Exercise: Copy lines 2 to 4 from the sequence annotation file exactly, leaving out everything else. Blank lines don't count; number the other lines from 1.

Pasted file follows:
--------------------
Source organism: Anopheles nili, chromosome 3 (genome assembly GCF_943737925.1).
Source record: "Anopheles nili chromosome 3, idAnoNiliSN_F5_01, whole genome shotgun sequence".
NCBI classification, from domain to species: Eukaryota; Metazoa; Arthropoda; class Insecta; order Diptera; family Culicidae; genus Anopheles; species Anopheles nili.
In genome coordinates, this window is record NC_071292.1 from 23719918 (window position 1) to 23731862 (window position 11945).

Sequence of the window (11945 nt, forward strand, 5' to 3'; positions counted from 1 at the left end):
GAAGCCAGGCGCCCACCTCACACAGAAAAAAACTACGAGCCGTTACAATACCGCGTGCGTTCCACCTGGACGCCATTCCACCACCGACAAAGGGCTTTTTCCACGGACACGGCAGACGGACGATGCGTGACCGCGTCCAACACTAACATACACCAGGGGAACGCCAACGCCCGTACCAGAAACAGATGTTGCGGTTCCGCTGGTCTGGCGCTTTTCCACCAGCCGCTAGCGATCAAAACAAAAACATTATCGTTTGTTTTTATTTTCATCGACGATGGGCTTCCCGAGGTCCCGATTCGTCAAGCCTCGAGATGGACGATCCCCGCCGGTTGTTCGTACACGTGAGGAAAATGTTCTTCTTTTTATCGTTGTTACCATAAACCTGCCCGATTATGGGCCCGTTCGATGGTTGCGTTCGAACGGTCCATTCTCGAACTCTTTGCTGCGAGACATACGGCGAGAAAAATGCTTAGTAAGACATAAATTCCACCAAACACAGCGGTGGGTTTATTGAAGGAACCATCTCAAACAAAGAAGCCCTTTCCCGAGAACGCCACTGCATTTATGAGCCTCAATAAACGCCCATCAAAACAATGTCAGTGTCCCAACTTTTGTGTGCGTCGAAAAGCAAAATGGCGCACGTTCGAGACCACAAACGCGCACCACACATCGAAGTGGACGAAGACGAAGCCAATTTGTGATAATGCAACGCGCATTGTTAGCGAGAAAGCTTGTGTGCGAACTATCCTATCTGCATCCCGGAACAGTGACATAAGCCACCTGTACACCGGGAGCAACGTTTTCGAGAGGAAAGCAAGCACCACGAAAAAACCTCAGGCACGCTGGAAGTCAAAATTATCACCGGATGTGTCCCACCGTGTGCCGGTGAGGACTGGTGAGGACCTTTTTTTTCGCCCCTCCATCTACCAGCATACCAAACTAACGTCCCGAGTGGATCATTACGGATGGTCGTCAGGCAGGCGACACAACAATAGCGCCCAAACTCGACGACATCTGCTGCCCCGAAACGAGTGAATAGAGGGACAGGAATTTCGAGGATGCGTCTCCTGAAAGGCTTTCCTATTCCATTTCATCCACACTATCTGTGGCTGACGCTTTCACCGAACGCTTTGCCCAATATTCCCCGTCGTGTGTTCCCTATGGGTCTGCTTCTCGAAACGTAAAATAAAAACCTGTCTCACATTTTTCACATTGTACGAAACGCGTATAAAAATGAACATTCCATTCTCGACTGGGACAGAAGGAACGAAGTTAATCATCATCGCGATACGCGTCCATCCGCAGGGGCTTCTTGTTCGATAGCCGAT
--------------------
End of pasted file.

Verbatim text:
Source record: "Anopheles nili chromosome 3, idAnoNiliSN_F5_01, whole genome shotgun sequence".
NCBI classification, from domain to species: Eukaryota; Metazoa; Arthropoda; class Insecta; order Diptera; family Culicidae; genus Anopheles; species Anopheles nili.
In genome coordinates, this window is record NC_071292.1 from 23719918 (window position 1) to 23731862 (window position 11945).